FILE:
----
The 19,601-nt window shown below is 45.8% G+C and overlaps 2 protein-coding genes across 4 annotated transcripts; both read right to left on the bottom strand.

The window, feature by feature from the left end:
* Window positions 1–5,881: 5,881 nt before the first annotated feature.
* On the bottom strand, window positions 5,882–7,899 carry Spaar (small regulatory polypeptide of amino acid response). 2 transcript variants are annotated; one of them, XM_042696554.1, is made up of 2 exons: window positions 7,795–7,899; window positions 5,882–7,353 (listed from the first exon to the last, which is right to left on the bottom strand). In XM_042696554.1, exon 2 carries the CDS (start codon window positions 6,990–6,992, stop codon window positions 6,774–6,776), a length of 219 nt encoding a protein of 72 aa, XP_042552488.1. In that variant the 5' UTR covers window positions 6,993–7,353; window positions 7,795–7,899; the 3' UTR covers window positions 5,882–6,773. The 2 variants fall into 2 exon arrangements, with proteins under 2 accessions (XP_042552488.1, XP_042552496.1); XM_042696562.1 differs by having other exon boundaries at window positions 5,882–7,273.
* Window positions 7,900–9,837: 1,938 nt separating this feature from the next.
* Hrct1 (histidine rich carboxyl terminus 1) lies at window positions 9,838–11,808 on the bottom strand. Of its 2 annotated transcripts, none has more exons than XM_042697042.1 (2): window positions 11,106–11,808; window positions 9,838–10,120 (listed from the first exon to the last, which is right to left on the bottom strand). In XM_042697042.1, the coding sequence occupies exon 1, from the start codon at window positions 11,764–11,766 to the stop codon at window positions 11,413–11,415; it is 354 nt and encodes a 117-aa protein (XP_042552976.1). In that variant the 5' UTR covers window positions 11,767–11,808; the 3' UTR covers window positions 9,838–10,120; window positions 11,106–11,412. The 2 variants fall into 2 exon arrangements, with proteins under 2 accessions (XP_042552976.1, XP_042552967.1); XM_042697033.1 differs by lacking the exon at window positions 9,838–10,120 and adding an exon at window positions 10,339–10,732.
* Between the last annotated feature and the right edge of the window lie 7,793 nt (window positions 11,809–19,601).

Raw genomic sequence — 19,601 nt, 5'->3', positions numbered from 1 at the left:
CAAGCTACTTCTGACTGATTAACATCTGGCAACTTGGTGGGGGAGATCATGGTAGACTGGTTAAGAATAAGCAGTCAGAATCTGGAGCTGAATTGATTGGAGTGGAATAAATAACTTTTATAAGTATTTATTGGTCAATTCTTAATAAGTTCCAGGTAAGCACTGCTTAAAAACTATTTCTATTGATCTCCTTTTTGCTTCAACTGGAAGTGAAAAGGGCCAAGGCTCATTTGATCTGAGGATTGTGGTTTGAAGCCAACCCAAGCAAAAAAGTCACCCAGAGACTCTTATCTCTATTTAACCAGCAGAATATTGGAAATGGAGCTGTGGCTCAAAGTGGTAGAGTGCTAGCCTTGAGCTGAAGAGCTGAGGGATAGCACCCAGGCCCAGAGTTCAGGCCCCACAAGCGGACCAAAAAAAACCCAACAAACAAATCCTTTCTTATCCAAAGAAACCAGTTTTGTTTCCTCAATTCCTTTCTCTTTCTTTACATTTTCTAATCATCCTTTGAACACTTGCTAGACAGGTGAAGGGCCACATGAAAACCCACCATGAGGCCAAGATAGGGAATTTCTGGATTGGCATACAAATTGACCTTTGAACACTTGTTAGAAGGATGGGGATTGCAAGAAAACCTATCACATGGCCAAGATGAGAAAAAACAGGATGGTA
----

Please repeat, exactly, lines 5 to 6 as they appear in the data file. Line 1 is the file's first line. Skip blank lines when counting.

* Window positions 7,900–9,837: 1,938 nt separating this feature from the next.
* Hrct1 (histidine rich carboxyl terminus 1) lies at window positions 9,838–11,808 on the bottom strand. Of its 2 annotated transcripts, none has more exons than XM_042697042.1 (2): window positions 11,106–11,808; window positions 9,838–10,120 (listed from the first exon to the last, which is right to left on the bottom strand). In XM_042697042.1, the coding sequence occupies exon 1, from the start codon at window positions 11,764–11,766 to the stop codon at window positions 11,413–11,415; it is 354 nt and encodes a 117-aa protein (XP_042552976.1). In that variant the 5' UTR covers window positions 11,767–11,808; the 3' UTR covers window positions 9,838–10,120; window positions 11,106–11,412. The 2 variants fall into 2 exon arrangements, with proteins under 2 accessions (XP_042552976.1, XP_042552967.1); XM_042697033.1 differs by lacking the exon at window positions 9,838–10,120 and adding an exon at window positions 10,339–10,732.